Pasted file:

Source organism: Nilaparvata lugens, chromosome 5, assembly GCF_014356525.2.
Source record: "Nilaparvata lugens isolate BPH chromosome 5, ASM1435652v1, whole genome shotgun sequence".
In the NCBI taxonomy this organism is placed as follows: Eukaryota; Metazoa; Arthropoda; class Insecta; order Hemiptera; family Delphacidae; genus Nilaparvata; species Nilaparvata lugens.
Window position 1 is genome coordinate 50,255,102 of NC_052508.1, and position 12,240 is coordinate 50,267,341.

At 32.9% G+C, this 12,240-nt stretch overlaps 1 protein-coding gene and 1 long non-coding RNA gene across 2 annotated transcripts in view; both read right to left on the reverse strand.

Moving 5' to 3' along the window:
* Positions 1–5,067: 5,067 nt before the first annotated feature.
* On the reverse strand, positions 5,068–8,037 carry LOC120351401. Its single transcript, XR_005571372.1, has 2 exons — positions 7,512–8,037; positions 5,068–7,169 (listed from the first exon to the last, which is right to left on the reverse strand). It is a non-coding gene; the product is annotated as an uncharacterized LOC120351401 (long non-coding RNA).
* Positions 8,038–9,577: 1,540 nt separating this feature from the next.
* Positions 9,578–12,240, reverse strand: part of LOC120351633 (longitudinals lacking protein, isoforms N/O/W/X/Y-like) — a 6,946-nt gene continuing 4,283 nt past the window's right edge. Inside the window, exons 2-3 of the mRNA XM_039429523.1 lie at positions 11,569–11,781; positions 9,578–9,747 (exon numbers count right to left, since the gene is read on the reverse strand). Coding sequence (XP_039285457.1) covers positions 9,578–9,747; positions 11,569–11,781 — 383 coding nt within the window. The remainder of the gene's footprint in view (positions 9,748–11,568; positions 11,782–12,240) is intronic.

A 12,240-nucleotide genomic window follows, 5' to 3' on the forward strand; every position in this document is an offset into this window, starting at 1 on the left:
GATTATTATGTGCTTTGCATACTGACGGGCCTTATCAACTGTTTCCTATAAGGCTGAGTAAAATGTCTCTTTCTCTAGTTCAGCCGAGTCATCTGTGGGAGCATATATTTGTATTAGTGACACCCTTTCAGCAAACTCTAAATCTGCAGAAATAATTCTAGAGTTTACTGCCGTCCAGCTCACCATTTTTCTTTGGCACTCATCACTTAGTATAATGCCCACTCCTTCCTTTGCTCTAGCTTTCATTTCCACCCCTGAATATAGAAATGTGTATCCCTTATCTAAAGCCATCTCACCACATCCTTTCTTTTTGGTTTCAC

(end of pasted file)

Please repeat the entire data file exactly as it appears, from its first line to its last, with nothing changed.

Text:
Source organism: Nilaparvata lugens, chromosome 5, assembly GCF_014356525.2.
Source record: "Nilaparvata lugens isolate BPH chromosome 5, ASM1435652v1, whole genome shotgun sequence".
In the NCBI taxonomy this organism is placed as follows: Eukaryota; Metazoa; Arthropoda; class Insecta; order Hemiptera; family Delphacidae; genus Nilaparvata; species Nilaparvata lugens.
Window position 1 is genome coordinate 50,255,102 of NC_052508.1, and position 12,240 is coordinate 50,267,341.

At 32.9% G+C, this 12,240-nt stretch overlaps 1 protein-coding gene and 1 long non-coding RNA gene across 2 annotated transcripts in view; both read right to left on the reverse strand.

Moving 5' to 3' along the window:
* Positions 1–5,067: 5,067 nt before the first annotated feature.
* On the reverse strand, positions 5,068–8,037 carry LOC120351401. Its single transcript, XR_005571372.1, has 2 exons — positions 7,512–8,037; positions 5,068–7,169 (listed from the first exon to the last, which is right to left on the reverse strand). It is a non-coding gene; the product is annotated as an uncharacterized LOC120351401 (long non-coding RNA).
* Positions 8,038–9,577: 1,540 nt separating this feature from the next.
* Positions 9,578–12,240, reverse strand: part of LOC120351633 (longitudinals lacking protein, isoforms N/O/W/X/Y-like) — a 6,946-nt gene continuing 4,283 nt past the window's right edge. Inside the window, exons 2-3 of the mRNA XM_039429523.1 lie at positions 11,569–11,781; positions 9,578–9,747 (exon numbers count right to left, since the gene is read on the reverse strand). Coding sequence (XP_039285457.1) covers positions 9,578–9,747; positions 11,569–11,781 — 383 coding nt within the window. The remainder of the gene's footprint in view (positions 9,748–11,568; positions 11,782–12,240) is intronic.

A 12,240-nucleotide genomic window follows, 5' to 3' on the forward strand; every position in this document is an offset into this window, starting at 1 on the left:
GATTATTATGTGCTTTGCATACTGACGGGCCTTATCAACTGTTTCCTATAAGGCTGAGTAAAATGTCTCTTTCTCTAGTTCAGCCGAGTCATCTGTGGGAGCATATATTTGTATTAGTGACACCCTTTCAGCAAACTCTAAATCTGCAGAAATAATTCTAGAGTTTACTGCCGTCCAGCTCACCATTTTTCTTTGGCACTCATCACTTAGTATAATGCCCACTCCTTCCTTTGCTCTAGCTTTCATTTCCACCCCTGAATATAGAAATGTGTATCCCTTATCTAAAGCCATCTCACCACATCCTTTCTTTTTGGTTTCAC